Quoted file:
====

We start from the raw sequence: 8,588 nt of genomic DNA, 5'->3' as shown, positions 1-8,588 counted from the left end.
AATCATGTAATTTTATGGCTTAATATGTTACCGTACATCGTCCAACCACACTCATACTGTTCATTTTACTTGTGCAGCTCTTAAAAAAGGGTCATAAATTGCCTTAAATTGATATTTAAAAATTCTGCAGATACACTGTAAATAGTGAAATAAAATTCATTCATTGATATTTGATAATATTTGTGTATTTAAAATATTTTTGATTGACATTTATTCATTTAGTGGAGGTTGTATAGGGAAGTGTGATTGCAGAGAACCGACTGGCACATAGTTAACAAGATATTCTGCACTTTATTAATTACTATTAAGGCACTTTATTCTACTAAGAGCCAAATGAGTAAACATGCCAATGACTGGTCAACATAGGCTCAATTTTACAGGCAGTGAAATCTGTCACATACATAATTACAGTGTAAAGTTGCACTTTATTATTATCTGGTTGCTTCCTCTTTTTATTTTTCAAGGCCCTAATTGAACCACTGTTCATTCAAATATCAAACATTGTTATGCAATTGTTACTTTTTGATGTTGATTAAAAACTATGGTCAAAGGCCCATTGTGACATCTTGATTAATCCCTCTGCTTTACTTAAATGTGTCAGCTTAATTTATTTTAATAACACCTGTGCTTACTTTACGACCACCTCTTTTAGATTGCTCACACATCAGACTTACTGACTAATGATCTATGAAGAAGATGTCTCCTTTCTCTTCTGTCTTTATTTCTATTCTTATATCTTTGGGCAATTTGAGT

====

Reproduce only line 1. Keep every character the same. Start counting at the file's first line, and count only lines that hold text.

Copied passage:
We start from the raw sequence: 8,588 nt of genomic DNA, 5'->3' as shown, positions 1-8,588 counted from the left end.